Monitoring group says racist hate crimes have gone up 14 percent, with members of the far-right Golden Dawn movement often responsible.
After a long day searching for a new job, Gulbaz Mohammed made his way home on foot, following the same path he walked each day in the Athens suburb of Peristeri.
The sun had already gone down on May 13, 2018, and the Pakistani migrant worker turned down the dimly-lit street leading to his home, spotting a group of six black-clad youth.
Four of the men surrounded him, while two others kept a lookout at the nearby intersection. “Go back to Pakistan,” they shouted as the first fist smashed into his face.
He initially kept his balance, but the men continued kicking and punching him, eventually toppling him on to the sidewalk.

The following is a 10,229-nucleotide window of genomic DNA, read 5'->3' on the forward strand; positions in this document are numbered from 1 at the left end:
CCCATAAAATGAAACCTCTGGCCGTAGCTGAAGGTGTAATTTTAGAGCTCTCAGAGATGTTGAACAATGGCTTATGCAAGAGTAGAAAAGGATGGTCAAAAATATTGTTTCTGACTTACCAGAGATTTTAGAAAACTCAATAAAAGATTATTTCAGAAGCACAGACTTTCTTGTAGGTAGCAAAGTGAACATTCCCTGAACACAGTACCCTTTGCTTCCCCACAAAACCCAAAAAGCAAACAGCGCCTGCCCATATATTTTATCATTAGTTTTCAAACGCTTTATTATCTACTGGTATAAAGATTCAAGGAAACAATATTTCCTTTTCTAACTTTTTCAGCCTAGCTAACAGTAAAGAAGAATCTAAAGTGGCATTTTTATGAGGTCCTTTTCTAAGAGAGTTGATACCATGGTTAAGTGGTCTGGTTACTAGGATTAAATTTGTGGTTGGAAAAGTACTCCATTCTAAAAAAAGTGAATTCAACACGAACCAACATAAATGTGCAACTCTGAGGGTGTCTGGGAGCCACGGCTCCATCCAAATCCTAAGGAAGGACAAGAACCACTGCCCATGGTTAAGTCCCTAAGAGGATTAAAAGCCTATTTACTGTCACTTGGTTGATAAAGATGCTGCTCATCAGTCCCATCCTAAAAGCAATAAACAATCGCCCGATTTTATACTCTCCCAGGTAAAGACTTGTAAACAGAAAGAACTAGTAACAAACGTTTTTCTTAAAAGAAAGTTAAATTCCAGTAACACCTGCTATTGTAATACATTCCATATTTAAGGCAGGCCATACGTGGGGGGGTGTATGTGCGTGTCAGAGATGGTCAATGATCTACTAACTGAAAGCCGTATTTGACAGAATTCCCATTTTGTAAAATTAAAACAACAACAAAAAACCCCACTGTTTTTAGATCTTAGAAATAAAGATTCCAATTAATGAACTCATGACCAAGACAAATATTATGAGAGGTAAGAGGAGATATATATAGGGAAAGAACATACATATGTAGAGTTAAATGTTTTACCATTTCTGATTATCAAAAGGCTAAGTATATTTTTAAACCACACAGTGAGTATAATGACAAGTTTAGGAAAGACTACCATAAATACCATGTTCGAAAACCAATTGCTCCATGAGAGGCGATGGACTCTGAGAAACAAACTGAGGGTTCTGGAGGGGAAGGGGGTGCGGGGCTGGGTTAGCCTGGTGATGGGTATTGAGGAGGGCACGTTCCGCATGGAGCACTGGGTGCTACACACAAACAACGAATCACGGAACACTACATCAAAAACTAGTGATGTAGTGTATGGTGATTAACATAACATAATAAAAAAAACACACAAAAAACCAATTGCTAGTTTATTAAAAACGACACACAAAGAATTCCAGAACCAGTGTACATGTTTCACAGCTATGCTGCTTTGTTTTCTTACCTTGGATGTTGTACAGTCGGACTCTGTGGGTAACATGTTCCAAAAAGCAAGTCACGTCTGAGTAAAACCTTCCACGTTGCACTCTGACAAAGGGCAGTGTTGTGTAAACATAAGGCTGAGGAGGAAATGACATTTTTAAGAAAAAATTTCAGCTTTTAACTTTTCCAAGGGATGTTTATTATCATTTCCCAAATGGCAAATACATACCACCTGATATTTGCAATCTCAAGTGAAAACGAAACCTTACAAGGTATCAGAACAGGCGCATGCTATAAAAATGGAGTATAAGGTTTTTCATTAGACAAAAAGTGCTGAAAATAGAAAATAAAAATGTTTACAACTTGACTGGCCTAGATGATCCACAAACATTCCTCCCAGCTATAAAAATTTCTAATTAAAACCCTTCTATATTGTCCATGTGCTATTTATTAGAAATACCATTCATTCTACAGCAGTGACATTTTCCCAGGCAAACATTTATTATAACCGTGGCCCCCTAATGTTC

Captured on tape by a nearby security camera, the attackers continued to strike him as he fell to the ground, struggling to regain his balance.
After the assault, Mohammed began changing up his route home each evening, hoping to avoid any additional attacks.
“If I see groups of young men, I walk the other way,” he told TRT World.
The incident came amid a swell of far-right violence last year, much of it targeting migrants and refugees in Greece.
On Thursday, the Athens-based Racist Violence Recording Network (RVRN) released its annual report, which documented a 14-percent increase in racist violence in 2018 when compared to the previous year.
Between 2017 and 2018, the total number of hate crimes grew from 102 to 117, while the number of attacks targeting refugees and migrants more than doubled.
Of last year’s total, at least 74 incidents included attacks on refugees and migrants, 27 targeted members of the LGBT community, 10 were motivated by religion, and six included Greek citizens who were attacked owing to their skin colour, ethnicity, or national origin.
‘Extreme xenophobic ideologies’